IAQ Shield - DHT22 issues

@mtnscott / @peekay123,
Do you have an opinion on the accuracy of the DHT22 sensor ?
I just opened a new :

And compared the results with another sensor and the indoor air quality shield readings with them sitting next to each other.
10.2C 65% Humidity = THGR122NX
10.6C 63% Humidity = Oregon BAR388HGA
15.5C 50% Humidity = IAQ Shield DHT22

I realize the temperature difference on the shield is because I have sensors with heaters on them and I guess that would have some effect on the humidity, but it seems the Humidity is still quite a lot different than I would expect.
@RWB - did you ever compare your SHT15 with a DHT22 ?

@rockvole The DHT22 sensor datasheet can be found here The stated accuracy is +/- 2% with a max of +/- 5%. I have not compared it with the SHT15. I find the differences to be interesting. Do you know what sensor the Oregon is using?. I’m not surprised that the two Oregon sensors match as they probably should coming from the same company. I have found the DHT11 DHT22 and BMP180 all read differently. So I can’t really explain the differences other than the accuracy and conditions.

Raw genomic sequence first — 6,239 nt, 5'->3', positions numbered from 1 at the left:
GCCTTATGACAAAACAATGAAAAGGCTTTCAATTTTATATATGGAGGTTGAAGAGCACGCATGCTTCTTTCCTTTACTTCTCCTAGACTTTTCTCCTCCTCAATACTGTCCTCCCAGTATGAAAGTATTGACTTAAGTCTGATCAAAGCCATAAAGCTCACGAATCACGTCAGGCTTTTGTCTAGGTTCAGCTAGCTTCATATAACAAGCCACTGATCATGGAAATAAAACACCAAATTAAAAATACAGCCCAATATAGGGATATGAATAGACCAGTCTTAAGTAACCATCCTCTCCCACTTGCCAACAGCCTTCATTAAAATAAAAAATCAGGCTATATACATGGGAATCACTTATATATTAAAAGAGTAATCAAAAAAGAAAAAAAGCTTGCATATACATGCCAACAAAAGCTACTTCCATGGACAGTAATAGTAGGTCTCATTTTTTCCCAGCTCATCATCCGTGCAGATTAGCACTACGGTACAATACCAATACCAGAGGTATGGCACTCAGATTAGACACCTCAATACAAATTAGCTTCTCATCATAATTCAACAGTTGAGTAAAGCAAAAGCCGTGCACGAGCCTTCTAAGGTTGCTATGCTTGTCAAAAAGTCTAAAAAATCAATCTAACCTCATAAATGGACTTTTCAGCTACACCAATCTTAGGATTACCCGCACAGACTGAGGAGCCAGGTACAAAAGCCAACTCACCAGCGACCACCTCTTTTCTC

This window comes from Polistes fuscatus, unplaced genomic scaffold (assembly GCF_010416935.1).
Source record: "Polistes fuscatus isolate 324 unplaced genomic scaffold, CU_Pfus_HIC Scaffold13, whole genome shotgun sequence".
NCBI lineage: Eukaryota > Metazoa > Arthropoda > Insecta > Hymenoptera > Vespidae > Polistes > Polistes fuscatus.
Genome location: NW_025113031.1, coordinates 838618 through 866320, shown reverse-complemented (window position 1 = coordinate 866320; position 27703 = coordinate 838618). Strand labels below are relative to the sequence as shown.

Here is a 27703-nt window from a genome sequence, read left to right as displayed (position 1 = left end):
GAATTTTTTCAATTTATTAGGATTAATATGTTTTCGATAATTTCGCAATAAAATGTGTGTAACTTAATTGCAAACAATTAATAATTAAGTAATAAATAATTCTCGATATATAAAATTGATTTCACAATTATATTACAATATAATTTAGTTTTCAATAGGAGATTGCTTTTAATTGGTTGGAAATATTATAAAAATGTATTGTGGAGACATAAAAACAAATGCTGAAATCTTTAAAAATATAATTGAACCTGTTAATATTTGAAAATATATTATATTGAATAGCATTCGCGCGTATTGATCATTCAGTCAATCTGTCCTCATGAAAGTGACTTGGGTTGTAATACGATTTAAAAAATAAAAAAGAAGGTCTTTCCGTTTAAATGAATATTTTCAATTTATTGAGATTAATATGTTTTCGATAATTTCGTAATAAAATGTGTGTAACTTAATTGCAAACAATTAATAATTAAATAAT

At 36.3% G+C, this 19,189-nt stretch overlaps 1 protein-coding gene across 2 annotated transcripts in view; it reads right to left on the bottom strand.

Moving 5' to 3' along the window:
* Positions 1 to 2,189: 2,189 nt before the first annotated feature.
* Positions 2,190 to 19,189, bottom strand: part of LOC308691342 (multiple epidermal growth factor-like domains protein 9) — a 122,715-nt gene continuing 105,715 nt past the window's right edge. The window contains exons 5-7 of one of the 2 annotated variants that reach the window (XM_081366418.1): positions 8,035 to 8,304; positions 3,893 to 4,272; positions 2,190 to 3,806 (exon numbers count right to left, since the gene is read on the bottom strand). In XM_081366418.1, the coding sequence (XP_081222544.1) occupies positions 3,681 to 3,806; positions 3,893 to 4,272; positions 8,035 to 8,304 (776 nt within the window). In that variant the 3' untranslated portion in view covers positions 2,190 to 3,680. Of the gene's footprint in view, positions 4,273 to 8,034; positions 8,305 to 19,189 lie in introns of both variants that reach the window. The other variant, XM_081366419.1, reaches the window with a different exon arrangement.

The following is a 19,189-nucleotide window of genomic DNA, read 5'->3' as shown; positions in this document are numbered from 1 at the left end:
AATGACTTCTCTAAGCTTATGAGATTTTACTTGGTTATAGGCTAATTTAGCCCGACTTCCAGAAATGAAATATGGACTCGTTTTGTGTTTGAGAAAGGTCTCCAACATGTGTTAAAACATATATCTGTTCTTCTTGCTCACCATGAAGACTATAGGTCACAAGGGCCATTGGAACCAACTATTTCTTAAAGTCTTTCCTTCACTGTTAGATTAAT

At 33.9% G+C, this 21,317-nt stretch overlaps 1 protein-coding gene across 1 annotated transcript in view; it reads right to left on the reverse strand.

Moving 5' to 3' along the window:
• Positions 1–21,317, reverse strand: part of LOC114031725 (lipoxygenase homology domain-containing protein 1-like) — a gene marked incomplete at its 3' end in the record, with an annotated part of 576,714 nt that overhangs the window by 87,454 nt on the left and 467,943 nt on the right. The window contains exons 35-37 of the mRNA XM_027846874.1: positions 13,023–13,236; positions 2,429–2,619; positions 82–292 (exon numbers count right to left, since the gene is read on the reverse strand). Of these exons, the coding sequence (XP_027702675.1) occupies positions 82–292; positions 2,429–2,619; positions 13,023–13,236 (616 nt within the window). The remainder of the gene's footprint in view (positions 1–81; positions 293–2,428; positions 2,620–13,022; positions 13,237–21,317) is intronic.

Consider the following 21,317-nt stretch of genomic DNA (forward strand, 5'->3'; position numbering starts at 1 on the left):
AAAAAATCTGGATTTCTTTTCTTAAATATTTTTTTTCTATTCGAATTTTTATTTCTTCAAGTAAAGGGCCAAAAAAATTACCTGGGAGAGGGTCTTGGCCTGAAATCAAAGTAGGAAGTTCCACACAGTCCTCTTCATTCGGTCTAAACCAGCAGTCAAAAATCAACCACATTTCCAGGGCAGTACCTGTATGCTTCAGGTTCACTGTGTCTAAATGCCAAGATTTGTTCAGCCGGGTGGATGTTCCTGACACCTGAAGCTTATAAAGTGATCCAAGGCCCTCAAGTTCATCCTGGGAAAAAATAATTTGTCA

@Rockvole I do not have the DHT22 sensor so I have not tested it against the DHT22 sensor or any other temp sensor to date. I just assume that the SHT15 sensor is as accurate as they say it is.

Might as well order up and SHT15 or newer temp/humidity sensor and see how it compares and let us know how it goes.

@Rockvole, my experience with DHT22 sensors is limited to those readings. I can tell you that having two DHT22s on the same board, back to back and same distance from the Core gave me different readings. I didn’t keep any data on those readings so I can’t tell how much they were off unfortunately.

It looks like the DHT22 on the indoor air quality shield is faulty - perhaps it was broken due to oscillation issues I have been having. It could have always been broken but I want to try a temperature / humidity experiment soon so that’s when I realized. I tried another DHT22 on a breadboard and the PietteTech library and got readings similar to the Oregon sensors.